Friday, 23 September 2016

Radio Times, September 1953

While making a BBC Radio documentary about the Third Programme (1946-1967), I've just come across an original copy of the Radio Times - then sub-titled the 'Journal of the BBC' - dating from this very month sixty three years ago. 

There are some tantalising snippets within its 52 pages priced at Threepence. Here are a few previews of radio and television shows, and some lovely adverts in an era when you could buy Shaka Salt, Lassie dog food, Mayfair Royale chocolate assortments (So Hard to Resist!) and Scroll automatic ink pens.


The Other Third

Listen in pop-out player
Think you know the Third Programme? Think again.
Alan Dein explores the 'other voice' of the Third - not the plummy accent, or the rarefied readings and art music, but the articulate and expressive voice of so-called ordinary people, brought to the airwaves via a group of producers fascinated with everyday lives and the wild sounds they could collect beyond the confines of the radio studio.
There's a significant omission to most studies of the life and times of the Third Programme. In the words of a title of one of the Third's own history programmes, there are 'Gaps in the Record'.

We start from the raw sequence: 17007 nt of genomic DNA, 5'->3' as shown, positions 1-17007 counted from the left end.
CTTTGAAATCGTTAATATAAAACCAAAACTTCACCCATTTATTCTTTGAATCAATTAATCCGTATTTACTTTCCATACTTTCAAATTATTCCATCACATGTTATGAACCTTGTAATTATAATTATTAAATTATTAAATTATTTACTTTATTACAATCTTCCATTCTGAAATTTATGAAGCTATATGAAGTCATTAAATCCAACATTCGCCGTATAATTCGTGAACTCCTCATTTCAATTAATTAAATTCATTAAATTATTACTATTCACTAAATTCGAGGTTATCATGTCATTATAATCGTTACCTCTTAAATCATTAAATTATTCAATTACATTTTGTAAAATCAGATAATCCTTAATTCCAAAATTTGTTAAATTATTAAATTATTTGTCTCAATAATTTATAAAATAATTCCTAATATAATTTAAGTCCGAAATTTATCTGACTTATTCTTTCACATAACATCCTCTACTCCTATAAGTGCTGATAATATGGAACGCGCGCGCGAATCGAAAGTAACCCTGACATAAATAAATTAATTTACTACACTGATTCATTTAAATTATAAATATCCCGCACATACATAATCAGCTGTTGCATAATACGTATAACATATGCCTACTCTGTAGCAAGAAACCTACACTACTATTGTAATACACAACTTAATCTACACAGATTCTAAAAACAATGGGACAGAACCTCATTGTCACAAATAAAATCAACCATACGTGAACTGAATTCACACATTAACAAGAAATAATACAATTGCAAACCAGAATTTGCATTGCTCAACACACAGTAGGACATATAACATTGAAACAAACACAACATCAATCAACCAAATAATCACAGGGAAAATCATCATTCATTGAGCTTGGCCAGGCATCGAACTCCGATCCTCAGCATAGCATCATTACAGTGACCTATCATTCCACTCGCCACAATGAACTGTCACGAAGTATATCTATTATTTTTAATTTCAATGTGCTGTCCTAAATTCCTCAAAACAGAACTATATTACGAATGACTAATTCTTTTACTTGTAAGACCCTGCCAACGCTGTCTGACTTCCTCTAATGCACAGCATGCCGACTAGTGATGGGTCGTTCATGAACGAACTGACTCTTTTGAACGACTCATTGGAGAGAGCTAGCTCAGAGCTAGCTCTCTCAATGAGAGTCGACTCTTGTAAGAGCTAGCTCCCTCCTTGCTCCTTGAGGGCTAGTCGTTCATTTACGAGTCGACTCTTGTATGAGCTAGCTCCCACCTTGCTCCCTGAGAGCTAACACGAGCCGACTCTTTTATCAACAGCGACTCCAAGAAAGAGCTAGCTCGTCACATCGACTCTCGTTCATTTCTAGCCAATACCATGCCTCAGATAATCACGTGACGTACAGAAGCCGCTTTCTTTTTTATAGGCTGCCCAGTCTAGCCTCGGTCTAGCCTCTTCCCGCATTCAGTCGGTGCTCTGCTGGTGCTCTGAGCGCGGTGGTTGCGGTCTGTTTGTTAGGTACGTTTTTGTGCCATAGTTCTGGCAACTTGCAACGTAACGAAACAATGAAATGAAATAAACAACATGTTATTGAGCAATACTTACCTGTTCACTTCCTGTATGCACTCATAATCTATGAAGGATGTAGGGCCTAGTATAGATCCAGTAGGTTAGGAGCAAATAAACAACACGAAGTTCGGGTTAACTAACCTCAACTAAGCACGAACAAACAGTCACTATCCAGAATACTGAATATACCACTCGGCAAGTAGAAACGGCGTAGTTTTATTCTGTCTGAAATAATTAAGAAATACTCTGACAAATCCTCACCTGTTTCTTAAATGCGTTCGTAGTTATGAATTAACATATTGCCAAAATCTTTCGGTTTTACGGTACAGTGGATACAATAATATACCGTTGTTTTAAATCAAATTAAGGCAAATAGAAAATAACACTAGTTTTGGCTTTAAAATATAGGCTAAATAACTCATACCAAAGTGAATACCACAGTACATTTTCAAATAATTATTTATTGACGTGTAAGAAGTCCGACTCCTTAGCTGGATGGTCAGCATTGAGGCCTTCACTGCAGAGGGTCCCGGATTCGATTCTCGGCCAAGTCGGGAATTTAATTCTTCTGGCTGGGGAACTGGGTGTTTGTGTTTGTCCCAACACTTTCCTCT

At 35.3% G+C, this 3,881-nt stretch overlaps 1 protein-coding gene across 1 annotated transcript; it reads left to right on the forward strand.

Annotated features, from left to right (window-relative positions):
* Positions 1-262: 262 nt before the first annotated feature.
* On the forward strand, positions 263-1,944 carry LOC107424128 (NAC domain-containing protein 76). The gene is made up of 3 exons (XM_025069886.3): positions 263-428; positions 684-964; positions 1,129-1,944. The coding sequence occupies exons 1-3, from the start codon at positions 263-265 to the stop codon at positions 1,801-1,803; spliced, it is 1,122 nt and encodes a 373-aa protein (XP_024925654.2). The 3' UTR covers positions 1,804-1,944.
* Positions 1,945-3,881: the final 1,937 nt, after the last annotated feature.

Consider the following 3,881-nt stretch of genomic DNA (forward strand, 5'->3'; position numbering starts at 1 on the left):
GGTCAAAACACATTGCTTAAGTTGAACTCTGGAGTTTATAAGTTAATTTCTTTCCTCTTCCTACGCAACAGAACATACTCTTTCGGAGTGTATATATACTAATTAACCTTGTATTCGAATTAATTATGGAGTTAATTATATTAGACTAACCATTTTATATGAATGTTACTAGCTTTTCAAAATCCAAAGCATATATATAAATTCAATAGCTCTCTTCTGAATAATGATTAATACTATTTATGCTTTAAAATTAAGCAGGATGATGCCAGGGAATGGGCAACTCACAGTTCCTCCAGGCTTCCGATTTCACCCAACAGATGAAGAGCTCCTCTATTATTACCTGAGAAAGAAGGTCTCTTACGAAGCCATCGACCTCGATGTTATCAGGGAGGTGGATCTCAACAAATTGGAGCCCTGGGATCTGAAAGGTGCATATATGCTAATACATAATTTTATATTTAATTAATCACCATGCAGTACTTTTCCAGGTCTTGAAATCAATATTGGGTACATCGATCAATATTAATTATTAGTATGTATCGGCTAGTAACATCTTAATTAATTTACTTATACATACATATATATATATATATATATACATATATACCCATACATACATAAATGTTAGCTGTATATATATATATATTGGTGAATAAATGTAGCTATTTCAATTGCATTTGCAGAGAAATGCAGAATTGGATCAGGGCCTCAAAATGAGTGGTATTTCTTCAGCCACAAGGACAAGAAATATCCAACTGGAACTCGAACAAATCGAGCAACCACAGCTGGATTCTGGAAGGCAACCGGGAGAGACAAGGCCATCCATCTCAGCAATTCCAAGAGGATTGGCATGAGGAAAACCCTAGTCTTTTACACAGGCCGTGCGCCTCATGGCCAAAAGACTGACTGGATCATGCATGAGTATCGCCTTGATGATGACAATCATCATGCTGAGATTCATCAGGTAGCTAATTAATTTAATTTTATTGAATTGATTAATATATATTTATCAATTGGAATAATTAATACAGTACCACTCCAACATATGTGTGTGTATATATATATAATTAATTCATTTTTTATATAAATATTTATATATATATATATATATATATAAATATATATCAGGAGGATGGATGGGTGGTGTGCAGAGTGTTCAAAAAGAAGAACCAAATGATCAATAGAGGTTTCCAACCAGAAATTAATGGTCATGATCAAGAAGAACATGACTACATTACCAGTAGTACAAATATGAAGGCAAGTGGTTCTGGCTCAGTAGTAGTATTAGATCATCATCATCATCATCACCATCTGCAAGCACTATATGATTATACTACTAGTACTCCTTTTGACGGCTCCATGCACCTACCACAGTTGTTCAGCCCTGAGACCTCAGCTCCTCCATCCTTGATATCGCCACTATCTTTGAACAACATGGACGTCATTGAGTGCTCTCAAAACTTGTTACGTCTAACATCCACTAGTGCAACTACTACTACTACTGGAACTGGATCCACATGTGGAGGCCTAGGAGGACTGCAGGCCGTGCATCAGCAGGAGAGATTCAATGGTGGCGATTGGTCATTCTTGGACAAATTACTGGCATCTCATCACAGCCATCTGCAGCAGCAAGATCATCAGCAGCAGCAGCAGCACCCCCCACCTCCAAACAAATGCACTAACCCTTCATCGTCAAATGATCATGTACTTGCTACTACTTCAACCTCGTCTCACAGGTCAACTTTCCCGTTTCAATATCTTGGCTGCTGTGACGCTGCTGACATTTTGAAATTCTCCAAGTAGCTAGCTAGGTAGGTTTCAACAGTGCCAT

The gap which the Third helped to fill - through the work of figures like Douglas Cleverdon, Philip O'Connor, AL Lloyd, Alan Lomax and David Thomson - was to harness the stories of ordinary people's lives with a collection of creative and ground-breaking radio features and talks spanning the Third's two decades.

These programmes changed our conception of what radio should sound like - and their influence continues in the programmes we hear today.
Featuring: Andrew Barrow, Alecky Blythe, Dame Julia Cleverdon, Tim Dee, Johnny Handle, Doreen Henderson and Sir Jonathan Miller.

Wednesday, 7 September 2016

Bookends, Farnworth

Another bookshop stamp, another story. Last night I came across a paperback that had once found its way in and out of BOOKENDS which was based in Farnworth, near Bolton in North West England.

No idea when, and for how long, they were in business - but judging from their opening days, BOOKENDS must have been a stallholder at Farnworth Market whose trading days were on Mondays, Fridays and Saturdays.

But after serving the local community for a century, Farnworth Market was closed down for good in February 2016. 

But why can't these places be kept going? Instead in comes some kind of sanitised development - often in a location where you need to drive to - and stallholders will inevitably have to pay much higher rates too...

Sadly, the signage reflects that the end was indeed nigh for Farnworth Market...